Thursday we arose to hear mottled owls (Strix virgata) in the distance before dawn. Javier used a playback loop to attract them to the courtyard between the residences, and there one of them resided throughout the day – with photo evidence in the gallery below. Throughout both of these days we had the usual avian visitors to the buildings including gnatcatchers, Western Mexican chachalacas (Ortalis poliocephala), and even some lovely blue buntings (Cyanocompsa cyana), as well as coatis as bold as their cousins the racoons back home.
Both Thursday and Friday were dedicated to group projects, ensuring that members of each group would have sufficient data for their individual term papers. Depending on the project, data collection required traversing the different trails most arrayed perpendicularly to the main trail Eje Central, like Tajon, Bujo and Calandia.The groups working on lizard diversity ( Aguila Elegante group – Rachel, Donna and Esmar, and Papi’s group – Nicole, Sam, Ulises and Jie Yuen) found it especially challenging as the hurricane damage has made a huge impact on the density of the under-story – making it all but impassable. As A and Da Boiz (Chris, Daniel G, Tristan and Amanda) are studying background matching in the house gecko (Hemidactylus frenatus), a native of Southeast Asia. They have created an arena with different quandrants of distinct colours, much of their testing is done at night.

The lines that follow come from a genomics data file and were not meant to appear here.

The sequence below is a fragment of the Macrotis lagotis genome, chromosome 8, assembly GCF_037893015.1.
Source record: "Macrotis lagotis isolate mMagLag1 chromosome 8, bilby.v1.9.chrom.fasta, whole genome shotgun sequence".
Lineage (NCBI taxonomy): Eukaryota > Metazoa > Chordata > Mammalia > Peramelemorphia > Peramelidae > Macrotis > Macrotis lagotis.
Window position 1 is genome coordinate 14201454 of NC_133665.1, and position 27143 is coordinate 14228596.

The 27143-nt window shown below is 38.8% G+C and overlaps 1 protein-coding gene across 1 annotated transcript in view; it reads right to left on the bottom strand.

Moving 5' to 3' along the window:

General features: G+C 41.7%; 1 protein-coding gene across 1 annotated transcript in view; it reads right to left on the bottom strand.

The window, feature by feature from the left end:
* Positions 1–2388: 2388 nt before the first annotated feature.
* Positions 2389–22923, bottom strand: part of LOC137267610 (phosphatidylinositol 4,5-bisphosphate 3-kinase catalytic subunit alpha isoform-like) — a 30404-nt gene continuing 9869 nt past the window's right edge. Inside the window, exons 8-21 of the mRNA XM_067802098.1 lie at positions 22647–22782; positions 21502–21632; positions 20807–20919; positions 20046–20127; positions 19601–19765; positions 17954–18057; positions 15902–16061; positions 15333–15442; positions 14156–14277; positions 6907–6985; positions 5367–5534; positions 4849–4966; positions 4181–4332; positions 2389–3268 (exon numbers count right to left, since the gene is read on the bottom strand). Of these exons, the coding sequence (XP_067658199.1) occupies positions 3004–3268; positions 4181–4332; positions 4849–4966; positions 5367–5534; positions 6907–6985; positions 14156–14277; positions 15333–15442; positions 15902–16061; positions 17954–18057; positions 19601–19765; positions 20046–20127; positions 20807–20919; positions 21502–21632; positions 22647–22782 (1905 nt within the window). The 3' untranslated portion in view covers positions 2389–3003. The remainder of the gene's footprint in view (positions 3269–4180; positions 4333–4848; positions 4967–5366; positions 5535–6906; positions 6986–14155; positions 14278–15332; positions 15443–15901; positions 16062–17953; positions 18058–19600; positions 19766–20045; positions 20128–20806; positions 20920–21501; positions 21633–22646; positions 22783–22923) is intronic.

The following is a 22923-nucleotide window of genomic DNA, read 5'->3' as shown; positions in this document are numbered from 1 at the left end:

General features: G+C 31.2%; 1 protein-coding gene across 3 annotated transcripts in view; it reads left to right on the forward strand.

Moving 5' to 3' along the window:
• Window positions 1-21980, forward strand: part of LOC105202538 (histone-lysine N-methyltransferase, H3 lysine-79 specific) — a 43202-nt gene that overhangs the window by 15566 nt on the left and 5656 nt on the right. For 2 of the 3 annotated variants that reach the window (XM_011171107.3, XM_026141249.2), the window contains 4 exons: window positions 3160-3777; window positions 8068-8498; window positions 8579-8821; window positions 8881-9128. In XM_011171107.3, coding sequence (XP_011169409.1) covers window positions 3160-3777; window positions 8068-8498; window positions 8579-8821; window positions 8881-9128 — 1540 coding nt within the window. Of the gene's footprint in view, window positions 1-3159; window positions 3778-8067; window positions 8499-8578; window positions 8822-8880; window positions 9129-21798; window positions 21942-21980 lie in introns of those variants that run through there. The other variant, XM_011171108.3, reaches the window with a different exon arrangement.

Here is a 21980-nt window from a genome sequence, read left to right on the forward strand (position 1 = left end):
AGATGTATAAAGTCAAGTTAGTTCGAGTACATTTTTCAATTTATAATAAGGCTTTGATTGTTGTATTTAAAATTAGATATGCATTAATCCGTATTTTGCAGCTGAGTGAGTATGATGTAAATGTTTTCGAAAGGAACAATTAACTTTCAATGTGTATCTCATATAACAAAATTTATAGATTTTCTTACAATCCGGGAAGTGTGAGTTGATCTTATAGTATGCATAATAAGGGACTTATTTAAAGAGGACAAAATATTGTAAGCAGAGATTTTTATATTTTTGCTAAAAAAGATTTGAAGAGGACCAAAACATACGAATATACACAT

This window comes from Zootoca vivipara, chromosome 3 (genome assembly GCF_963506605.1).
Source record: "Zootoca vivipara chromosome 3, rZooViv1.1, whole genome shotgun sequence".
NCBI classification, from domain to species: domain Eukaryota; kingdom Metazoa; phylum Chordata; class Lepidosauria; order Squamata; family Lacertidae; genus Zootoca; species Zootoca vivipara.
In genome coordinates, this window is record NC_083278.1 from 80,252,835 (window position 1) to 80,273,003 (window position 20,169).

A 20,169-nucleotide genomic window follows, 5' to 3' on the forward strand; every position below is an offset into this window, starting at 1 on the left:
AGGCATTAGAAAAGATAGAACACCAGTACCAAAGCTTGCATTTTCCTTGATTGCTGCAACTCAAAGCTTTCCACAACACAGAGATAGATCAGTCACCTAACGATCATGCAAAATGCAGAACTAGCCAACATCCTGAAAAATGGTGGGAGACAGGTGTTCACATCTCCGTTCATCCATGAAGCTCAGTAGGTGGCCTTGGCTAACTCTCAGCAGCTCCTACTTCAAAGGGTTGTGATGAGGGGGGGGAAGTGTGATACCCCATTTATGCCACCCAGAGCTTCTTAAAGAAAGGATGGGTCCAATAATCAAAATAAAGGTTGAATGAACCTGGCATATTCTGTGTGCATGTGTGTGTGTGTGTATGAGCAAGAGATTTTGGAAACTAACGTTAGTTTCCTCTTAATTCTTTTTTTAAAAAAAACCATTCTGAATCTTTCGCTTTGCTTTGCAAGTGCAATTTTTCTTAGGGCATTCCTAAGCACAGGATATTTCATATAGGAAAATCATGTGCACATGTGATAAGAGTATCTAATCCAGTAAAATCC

Chamela is close to sea level with some nearby lovely sand beaches. The topography is quite rugged and sun reasonably intense especially as this is the dry season and most trees are devoid of vegetation – save for the gallery forests along side the now dry arroyos. This means we must carry lots of water and use lots of sunscreen lest we become dehydrated or sun burned.